Sternberg has other areas of interest beyond our geographical and cultural borders. His work includes well-received translations of works by a number of English and Irish poets, the latter including poems by Patrick Kavanagh, who died in 1967; Eavan Boland and 1995 Nobel Prize for Literature recipient Seamus Heaney.
“To my mind, there is a strong common denominator between Israel and Ireland,” proffers Sternberg. “Both countries/civilizations have known a lot of sorrow. From what I have read and what I learned from my visit there, Ireland has experienced a lot of pain, over hundreds of years, even though that has abated somewhat more recently. They were ruled by England, and they fought against the English, and there were all the troubles between the Catholics and the Protestants, and other things, all the bloodshed. And, of course, we have had that, too. At least the Irish have found some way of living together in peace, some hope of better things.
They have arrived at a fragile settlement.
I hope we achieve that some time.”
Music is also a prominent component in both cultures, he says.
“There is the music and also the respect the Irish have for the word and for literature,” says Sternberg. “In pubs all over Ireland and in Dublin airport, you see large posters with pictures of the great men of letters, like [James] Joyce and Seamus Heaney, with quotes from their work. The Irish are proud of their writers.”
It would be nice, Sternberg feels, if that were a feature of life here, too.
“In Ireland there is an official body that chooses artists that the state supports and gives them enough money to live on so they can get on with their artistic work without having day-to-day worries. I’m not saying the state here should pamper artists, but it would be wonderful if we could just get on with creating works without having too many financial concerns.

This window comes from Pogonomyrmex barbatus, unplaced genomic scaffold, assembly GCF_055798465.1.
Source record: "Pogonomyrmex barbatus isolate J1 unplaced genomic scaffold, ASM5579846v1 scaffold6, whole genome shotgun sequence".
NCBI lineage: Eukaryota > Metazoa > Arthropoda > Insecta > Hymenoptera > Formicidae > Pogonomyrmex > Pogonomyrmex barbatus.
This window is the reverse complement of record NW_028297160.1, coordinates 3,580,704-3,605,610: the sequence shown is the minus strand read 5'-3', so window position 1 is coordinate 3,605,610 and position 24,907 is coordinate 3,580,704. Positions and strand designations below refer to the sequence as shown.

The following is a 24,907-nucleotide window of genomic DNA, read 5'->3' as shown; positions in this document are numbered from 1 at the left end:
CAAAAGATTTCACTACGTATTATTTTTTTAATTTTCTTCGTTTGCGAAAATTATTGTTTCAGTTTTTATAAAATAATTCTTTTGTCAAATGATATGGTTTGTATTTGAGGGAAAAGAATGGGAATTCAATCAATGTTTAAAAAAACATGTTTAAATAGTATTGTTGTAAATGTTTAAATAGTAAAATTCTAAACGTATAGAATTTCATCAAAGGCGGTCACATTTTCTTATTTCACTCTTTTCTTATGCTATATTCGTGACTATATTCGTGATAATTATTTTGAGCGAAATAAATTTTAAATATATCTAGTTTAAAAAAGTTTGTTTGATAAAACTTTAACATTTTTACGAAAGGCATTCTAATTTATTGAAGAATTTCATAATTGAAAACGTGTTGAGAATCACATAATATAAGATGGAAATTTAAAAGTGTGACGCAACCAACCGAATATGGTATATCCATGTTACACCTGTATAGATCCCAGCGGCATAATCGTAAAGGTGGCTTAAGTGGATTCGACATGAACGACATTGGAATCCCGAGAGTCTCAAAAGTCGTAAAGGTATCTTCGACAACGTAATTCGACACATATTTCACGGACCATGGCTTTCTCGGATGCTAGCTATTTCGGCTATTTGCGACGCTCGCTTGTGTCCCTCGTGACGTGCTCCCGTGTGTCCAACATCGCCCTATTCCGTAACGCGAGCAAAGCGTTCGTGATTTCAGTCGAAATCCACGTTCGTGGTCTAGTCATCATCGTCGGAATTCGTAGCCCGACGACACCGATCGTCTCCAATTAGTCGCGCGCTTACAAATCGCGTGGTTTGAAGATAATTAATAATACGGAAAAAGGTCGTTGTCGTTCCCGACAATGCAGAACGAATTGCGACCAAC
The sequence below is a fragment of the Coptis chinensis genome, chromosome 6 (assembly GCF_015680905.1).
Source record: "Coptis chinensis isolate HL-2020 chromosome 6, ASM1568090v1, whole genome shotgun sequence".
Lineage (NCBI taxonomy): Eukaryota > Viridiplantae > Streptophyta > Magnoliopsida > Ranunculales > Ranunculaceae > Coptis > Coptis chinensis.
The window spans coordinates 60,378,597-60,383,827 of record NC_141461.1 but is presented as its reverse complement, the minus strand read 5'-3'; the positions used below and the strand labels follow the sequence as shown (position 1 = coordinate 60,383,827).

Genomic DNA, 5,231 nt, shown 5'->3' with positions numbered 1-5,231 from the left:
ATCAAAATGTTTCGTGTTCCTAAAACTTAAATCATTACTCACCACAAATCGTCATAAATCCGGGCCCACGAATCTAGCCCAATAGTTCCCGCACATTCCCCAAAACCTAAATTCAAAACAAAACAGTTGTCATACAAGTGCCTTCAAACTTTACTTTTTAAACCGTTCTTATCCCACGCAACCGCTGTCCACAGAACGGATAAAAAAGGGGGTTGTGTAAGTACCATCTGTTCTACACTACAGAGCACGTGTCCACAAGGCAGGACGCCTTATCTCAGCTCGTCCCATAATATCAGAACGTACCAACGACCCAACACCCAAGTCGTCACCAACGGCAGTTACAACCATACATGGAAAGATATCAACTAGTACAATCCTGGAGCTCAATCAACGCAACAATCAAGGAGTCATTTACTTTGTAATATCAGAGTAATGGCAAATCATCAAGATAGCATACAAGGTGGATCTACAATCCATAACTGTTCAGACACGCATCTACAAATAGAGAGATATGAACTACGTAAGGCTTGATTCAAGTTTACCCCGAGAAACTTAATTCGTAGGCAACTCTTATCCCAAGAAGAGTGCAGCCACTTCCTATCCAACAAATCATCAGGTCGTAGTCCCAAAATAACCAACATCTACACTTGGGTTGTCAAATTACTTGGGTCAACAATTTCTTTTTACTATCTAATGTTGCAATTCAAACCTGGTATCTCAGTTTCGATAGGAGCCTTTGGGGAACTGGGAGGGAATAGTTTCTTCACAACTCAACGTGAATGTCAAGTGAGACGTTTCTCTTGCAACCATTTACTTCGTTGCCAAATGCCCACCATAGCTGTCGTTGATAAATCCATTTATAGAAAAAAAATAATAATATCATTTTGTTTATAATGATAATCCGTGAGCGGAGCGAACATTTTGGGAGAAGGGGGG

I work as a teacher, and I am happy about that, but I would like if, for example, poetry was supported better and made more accessible to the general public.”
That certainly isn’t a problem at the Poetry Festival in Metulla, where each year several hundred people go to our northernmost reaches to enjoy poetry readings, lectures and discussions in a definitively relaxed ambience.
“The festival is wonderful and I enjoy being there, even just as a member of the audience,” says Sternberg.
Next week he will share a poetry discussion slot with professional colleague Anat Levin.
“Anat also has a down-to-earth approach to her work, so it should be a good session,” he says. “I am sure we will find common ground and intriguing topics to expound on.”
Other frontliners at the Poetry Festival include Jerusalemite Israel Prize winner, author and poet Haim Guri, Tuvia Rubner, Israel Prize laureate Shimon Sandbank, Iraq-born Ronnie Somek, and Benny Tzipper.
There will also be some quality musical entertainment over the three days, including a reprise of the iconic Shlomo Gronich-Matti Caspi Me’ahorei Hatzlilim show and a performance by singer-songwriter Rona Keinan.
For more information about the Poetry Festival: (04) 695-0778 and www.confederationhouse.